Sri Hanumanbagas Gilda, 97, Leaves a Rich Legacy of Wisdom

By Manu Shah

On 5th December, Sri Hanumanbagas Gilda woke up at his usual hour and asked one of his caretakers to give him a bath. The man was puzzled by this unusual request as Sri Hanumanbagasji normally had a bath later in the day. At 9:16 am, the patriarch of the Gilda family breathed his last peacefully in his ancestral town of Sedam, Karnataka. His son Govind Lalji says that his father “never troubled anyone” all his life and after his mother’s death lived independently in the family’s ancestral house with three people who took care of his needs. 

A highly respected man, Sri Hanumanbagasji was 97 years old when he passed away, but left behind a legacy of wisdom for “those who were fortunate to know him.” At 6 feet tall, he was in relatively good health till his last days and attributed it to a lifelong ethic of hard work.

An early riser, he abstained from addictive habits like tea, led a spartan life and would often remark that his health was by “God’s grace” He was never admitted to a hospital, nor did he suffer from any illnesses such as blood pressure or diabetes. He devoted some time every day to prayer and scriptural study and had an aura of saintliness in the final years of his life.

The most striking trait about him, his grandchildren recall, was his genuine concern for people. When asked how he was doing, he would, in chaste Marwari, reply “The raja khushi raho, byo hi mane raja khushi bana de”(If you’re doing well, that’ll make me happy). As decided by his brothers and him, after his death, the ancestral house will be handed over to a charitable organization.

Sri Hanumanbagasji was not born to riches and luxuries but created his wealth little by little with years of hard work and determination. As a young boy, he worked as a cashier – a job that paid him a paltry 1500 rupees a year. He would go to bed late at night and wake up early to catch the train from Sedam to Hyderabad and back again. At the age of 14, his parents got him married.  Since they didn’t attach too much importance to education, he had to give up his studies, despite his wish to finish high school, and began earning for his family at the age of fifteen.

He would walk 12 kms every day when he was setting up his stone business and was a pioneer in the mining business in Karnataka.  An innate business acumen and knack for accounting led to a string of successful businesses. He also took his responsibility as head of the family seriously and ensured that his brothers were settled, and parents well taken care of. The Sri Kottala Basaveshwara Bharateeya Shikshana Samiti, a charitable organization in a heartfelt tribute, called attention to his many philanthropic endeavors including the establishment of the Sheth Sri Tulsiram Gilda Nrupatunga First Grade Degree college and the Smt. Nirmala Devi Gilda School, Inter College and Degree College for Girls in Sedam. Thousands of students have passed from the colleges. Former Member of Parliament Baswaraj Patil also admired him and often sought his guidance.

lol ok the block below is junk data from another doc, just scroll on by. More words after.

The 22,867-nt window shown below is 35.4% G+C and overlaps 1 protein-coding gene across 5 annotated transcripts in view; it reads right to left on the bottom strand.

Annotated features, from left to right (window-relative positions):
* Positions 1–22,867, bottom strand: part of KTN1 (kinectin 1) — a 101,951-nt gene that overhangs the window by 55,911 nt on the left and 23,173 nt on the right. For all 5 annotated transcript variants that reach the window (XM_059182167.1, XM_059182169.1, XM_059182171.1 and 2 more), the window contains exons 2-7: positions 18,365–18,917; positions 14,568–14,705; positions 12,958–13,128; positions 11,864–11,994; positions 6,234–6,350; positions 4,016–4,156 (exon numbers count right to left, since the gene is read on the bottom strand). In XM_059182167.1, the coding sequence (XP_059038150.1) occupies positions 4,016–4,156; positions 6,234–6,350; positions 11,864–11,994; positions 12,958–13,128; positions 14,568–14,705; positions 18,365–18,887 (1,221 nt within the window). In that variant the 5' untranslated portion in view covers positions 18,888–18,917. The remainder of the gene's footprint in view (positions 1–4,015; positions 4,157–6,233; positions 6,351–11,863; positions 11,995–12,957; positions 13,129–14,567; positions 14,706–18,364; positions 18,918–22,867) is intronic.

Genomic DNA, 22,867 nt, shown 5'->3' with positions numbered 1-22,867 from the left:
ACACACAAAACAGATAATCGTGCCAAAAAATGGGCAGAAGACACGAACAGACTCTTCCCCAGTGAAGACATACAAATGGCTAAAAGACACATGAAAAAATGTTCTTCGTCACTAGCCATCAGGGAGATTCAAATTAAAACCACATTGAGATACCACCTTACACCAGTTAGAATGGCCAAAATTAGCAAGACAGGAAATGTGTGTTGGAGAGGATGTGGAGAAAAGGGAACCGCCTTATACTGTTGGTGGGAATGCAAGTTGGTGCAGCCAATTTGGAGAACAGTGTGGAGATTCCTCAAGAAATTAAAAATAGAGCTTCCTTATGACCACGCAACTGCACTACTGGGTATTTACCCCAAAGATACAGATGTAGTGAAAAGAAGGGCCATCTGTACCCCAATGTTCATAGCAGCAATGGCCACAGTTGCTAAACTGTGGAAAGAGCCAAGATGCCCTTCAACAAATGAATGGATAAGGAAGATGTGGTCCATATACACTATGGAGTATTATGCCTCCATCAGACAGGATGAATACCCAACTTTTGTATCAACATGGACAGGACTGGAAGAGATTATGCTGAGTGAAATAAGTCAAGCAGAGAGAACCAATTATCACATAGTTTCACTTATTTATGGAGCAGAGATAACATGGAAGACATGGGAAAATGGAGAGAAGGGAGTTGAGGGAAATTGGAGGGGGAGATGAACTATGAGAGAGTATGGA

He lived through the British administration, the Nizam’s rule and  independent India. He was infuriated when the Nizam of Hyderabad imposed restrictions on placing deities in temples. His success in erecting a temple in Sedam during the Nizam’s rule is just one instance of his enterprising undertakings. The Maheshwari community in the village was successful in building the temple but were not allowed to install the deity. Instead, they installed a picture of Bhagwan Laxminarayan and Sri Hanumanbagasji remained the temple’s managing trustee for many years.

Every evening at 4 pm, Sri Hanumanbagasji would sit on his verandah with a packet of chocolates and distribute it to all the children who came to greet him. When his sons Govind Lalji and Ramakantji  asked him to move to Hyderabad and stay with them, Sri Hanumanbagasji would serenely remark, “I have 100 sons here but only two in Hyderabad.” He would live in Sedam all his life.   

In yet another incident, Vijay narrates how he rarely argued with his mother but on one occasion, he was traveling to Hyderabad with her and was running late.  In the interests of time, he requested his mother to forgo the visit to the Hanuman temple, but she was insistent. When they reached Hyderabad, he complained to his Nanaji and assumed that he would side with Vijay. Instead, his grandfather explained that finding excuses not to visit the temple can easily become a habit.

His great granddaughter Radhika remembers how he would wear his formal cap when the family was leaving and apply the tilak, feed them a betel leaf and press some money in their hands as a token of his love and blessings. Before she left for her higher studies in London, she went to meet him to ask for his blessings and promised him that she would come to see him when she returned. In what turned out to be prophetic, he told her that they may not meet again.

Radhika can still evoke the taste of the betel leaf and his hand on her head.

With inputs from his grandchildren — Vijay Pallod, Sneha Gilda and great granddaughter Radhika Pallod.